Touted as having 'much to say about the present state and potential future of the nation', Australia Day flails around helplessly due to being fragmented, unstructured and somewhat muddled with a narrative with no core focus. Director Kriv Stenders and screenwriter Stephen M Irwin have certainly delivered a film which has much movement and action - all the characters seems to spend most of their time running - down suburban streets, alleyways, across bridges, out of police stations, hospitals, warehouses and so it goes.
The film is intended to have a series of Intertwined Stories which touch on a range of social issues, possibly. But just when the viewer may be forgiven for seeing what appears to be some form of a story, it dissipates like a mirage. The intertwined stories, so termed, involve various characters - an Aboriginal girl on the run after a fatal vehicle accident (but it could be an issue of domestic violence and/or murder), an escaped sex slave running to a bankrupt farmer who in turn is planning to commit suicide at a media conference, some Anglo Australian youth assaulting a Muslim youth whom was dating one of their sisters. This young man's brother then assaults the same Anglo youth and so on. Yet nothing is this film actually travels anywhere.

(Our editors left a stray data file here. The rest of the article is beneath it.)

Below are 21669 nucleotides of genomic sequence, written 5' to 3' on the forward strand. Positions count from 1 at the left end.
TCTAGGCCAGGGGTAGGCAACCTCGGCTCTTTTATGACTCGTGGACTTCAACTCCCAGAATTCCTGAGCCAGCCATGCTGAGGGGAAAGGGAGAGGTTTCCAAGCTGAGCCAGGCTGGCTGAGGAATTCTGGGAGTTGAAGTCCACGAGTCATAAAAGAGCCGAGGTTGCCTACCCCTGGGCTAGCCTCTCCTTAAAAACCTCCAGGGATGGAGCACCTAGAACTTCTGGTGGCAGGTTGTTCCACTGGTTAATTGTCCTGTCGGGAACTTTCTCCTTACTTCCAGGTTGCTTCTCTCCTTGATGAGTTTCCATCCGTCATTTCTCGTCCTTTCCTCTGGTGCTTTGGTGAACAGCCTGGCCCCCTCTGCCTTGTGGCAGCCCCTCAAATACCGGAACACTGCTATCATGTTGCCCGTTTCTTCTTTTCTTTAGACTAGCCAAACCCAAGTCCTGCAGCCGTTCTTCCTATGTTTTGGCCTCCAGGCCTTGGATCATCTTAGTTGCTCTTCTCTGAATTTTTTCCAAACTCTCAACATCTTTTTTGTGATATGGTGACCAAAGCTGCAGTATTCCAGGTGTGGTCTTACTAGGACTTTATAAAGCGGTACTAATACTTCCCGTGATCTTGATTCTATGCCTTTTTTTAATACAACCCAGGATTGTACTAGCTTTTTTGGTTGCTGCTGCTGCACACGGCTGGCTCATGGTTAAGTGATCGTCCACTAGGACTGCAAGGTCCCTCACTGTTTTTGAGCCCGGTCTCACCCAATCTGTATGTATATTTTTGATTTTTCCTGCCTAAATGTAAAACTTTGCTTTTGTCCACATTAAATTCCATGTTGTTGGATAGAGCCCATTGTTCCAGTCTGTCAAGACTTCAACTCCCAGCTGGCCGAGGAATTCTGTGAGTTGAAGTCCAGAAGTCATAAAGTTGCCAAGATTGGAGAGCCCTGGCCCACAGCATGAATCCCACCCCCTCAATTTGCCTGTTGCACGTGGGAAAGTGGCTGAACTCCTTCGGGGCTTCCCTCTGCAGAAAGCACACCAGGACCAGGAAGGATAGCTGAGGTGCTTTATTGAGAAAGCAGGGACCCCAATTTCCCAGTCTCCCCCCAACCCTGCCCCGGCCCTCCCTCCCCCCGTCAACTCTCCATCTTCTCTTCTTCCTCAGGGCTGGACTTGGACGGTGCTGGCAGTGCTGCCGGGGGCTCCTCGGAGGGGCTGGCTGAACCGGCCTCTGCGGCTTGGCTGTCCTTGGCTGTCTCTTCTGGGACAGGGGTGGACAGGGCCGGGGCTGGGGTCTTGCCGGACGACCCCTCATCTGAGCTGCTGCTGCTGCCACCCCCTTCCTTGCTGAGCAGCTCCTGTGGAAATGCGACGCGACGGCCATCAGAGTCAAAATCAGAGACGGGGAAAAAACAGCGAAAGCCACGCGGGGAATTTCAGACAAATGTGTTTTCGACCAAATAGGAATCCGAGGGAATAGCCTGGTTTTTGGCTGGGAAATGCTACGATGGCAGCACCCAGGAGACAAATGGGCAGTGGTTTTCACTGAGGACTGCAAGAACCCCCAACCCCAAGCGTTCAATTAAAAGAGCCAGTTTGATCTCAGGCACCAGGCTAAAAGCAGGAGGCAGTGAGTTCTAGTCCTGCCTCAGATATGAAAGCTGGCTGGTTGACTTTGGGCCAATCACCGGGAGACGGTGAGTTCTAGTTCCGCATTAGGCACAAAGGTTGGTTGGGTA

The production values are high with excellent photography, aerial shots, camera angles supported by a highly effective music score and sound. The acting however is very so so. Bryan Brown (as the farmer) is, as usual, only acting as Bryan Brown with the other cast members appearing to spend most of their time shouting or screaming at each other. If this is the social observation which the film makers wish to convey about modern Australia, it's not very convincing.